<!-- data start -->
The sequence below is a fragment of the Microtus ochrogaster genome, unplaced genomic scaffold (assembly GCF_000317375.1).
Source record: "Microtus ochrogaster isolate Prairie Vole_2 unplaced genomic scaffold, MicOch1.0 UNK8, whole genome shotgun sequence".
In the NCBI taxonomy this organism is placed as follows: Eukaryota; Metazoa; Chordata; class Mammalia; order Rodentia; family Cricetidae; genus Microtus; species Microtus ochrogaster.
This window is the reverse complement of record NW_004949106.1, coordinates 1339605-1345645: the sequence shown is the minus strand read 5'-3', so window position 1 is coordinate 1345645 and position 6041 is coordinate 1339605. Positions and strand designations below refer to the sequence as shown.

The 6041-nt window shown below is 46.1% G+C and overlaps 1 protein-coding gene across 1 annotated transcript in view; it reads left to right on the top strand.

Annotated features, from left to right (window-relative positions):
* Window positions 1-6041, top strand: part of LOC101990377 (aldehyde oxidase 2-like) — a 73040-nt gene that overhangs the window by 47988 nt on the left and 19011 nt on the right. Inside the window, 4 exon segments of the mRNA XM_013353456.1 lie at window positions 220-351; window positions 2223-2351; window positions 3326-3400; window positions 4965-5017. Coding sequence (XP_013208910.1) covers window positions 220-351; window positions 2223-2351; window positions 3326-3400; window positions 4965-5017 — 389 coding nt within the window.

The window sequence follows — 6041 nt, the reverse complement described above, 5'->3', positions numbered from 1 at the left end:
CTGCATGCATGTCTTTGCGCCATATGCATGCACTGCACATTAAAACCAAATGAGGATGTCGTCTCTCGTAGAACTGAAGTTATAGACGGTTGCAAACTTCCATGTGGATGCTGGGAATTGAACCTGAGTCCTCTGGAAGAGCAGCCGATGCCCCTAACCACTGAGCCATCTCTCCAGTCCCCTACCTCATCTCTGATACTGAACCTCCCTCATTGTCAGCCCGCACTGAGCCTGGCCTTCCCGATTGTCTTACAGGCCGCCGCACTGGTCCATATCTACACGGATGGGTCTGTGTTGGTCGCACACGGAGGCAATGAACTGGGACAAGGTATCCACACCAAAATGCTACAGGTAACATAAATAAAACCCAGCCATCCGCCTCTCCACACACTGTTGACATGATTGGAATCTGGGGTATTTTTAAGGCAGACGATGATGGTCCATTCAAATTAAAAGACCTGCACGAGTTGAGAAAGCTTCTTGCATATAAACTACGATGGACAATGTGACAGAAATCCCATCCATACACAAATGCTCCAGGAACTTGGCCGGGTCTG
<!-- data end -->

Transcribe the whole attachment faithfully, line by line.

The sequence below is a fragment of the Microtus ochrogaster genome, unplaced genomic scaffold (assembly GCF_000317375.1).
Source record: "Microtus ochrogaster isolate Prairie Vole_2 unplaced genomic scaffold, MicOch1.0 UNK8, whole genome shotgun sequence".
In the NCBI taxonomy this organism is placed as follows: Eukaryota; Metazoa; Chordata; class Mammalia; order Rodentia; family Cricetidae; genus Microtus; species Microtus ochrogaster.
This window is the reverse complement of record NW_004949106.1, coordinates 1339605-1345645: the sequence shown is the minus strand read 5'-3', so window position 1 is coordinate 1345645 and position 6041 is coordinate 1339605. Positions and strand designations below refer to the sequence as shown.

The 6041-nt window shown below is 46.1% G+C and overlaps 1 protein-coding gene across 1 annotated transcript in view; it reads left to right on the top strand.

Annotated features, from left to right (window-relative positions):
* Window positions 1-6041, top strand: part of LOC101990377 (aldehyde oxidase 2-like) — a 73040-nt gene that overhangs the window by 47988 nt on the left and 19011 nt on the right. Inside the window, 4 exon segments of the mRNA XM_013353456.1 lie at window positions 220-351; window positions 2223-2351; window positions 3326-3400; window positions 4965-5017. Coding sequence (XP_013208910.1) covers window positions 220-351; window positions 2223-2351; window positions 3326-3400; window positions 4965-5017 — 389 coding nt within the window.

The window sequence follows — 6041 nt, the reverse complement described above, 5'->3', positions numbered from 1 at the left end:
CTGCATGCATGTCTTTGCGCCATATGCATGCACTGCACATTAAAACCAAATGAGGATGTCGTCTCTCGTAGAACTGAAGTTATAGACGGTTGCAAACTTCCATGTGGATGCTGGGAATTGAACCTGAGTCCTCTGGAAGAGCAGCCGATGCCCCTAACCACTGAGCCATCTCTCCAGTCCCCTACCTCATCTCTGATACTGAACCTCCCTCATTGTCAGCCCGCACTGAGCCTGGCCTTCCCGATTGTCTTACAGGCCGCCGCACTGGTCCATATCTACACGGATGGGTCTGTGTTGGTCGCACACGGAGGCAATGAACTGGGACAAGGTATCCACACCAAAATGCTACAGGTAACATAAATAAAACCCAGCCATCCGCCTCTCCACACACTGTTGACATGATTGGAATCTGGGGTATTTTTAAGGCAGACGATGATGGTCCATTCAAATTAAAAGACCTGCACGAGTTGAGAAAGCTTCTTGCATATAAACTACGATGGACAATGTGACAGAAATCCCATCCATACACAAATGCTCCAGGAACTTGGCCGGGTCTG